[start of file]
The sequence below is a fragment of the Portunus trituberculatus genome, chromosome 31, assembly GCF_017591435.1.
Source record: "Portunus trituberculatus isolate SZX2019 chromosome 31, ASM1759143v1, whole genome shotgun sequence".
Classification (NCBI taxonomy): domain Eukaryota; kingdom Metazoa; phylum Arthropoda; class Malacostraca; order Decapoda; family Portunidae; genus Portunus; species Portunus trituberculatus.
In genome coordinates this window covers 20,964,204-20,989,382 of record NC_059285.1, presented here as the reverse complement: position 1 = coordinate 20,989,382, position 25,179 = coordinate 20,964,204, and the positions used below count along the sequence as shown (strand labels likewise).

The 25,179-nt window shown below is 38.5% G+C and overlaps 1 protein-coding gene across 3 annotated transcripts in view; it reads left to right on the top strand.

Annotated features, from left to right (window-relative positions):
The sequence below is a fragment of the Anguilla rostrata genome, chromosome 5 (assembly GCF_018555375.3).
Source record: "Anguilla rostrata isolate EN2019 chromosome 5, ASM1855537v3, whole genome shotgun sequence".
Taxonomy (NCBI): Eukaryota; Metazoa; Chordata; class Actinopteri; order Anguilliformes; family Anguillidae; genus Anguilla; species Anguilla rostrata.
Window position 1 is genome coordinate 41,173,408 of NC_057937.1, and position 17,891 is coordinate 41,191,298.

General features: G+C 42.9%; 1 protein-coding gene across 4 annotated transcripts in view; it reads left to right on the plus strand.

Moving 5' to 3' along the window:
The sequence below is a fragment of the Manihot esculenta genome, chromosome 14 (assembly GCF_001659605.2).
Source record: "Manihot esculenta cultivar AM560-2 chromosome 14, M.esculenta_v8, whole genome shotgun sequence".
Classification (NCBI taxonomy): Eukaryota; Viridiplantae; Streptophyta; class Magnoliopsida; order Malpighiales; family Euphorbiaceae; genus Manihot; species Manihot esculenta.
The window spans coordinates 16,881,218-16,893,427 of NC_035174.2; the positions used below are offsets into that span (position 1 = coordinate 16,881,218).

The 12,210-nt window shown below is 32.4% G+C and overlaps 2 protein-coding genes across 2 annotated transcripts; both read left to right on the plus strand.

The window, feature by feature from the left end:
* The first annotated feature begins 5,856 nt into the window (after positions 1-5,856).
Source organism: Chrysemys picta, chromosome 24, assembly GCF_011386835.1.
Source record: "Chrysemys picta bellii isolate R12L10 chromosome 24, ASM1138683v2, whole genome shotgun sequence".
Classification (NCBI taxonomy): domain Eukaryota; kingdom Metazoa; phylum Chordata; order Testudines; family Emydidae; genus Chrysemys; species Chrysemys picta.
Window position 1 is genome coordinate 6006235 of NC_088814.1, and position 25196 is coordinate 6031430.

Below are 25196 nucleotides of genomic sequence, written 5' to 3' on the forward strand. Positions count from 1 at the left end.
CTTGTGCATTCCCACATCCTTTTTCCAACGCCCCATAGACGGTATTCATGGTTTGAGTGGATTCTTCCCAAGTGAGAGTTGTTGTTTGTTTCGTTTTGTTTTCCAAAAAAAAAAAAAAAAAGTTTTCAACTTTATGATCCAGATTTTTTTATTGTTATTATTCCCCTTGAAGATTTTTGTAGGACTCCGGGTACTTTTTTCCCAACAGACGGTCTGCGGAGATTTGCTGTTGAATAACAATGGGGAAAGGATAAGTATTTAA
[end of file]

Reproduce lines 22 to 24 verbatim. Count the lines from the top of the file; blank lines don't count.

Classification (NCBI taxonomy): domain Eukaryota; kingdom Metazoa; phylum Chordata; order Testudines; family Emydidae; genus Chrysemys; species Chrysemys picta.
Window position 1 is genome coordinate 6006235 of NC_088814.1, and position 25196 is coordinate 6031430.

Below are 25196 nucleotides of genomic sequence, written 5' to 3' on the forward strand. Positions count from 1 at the left end.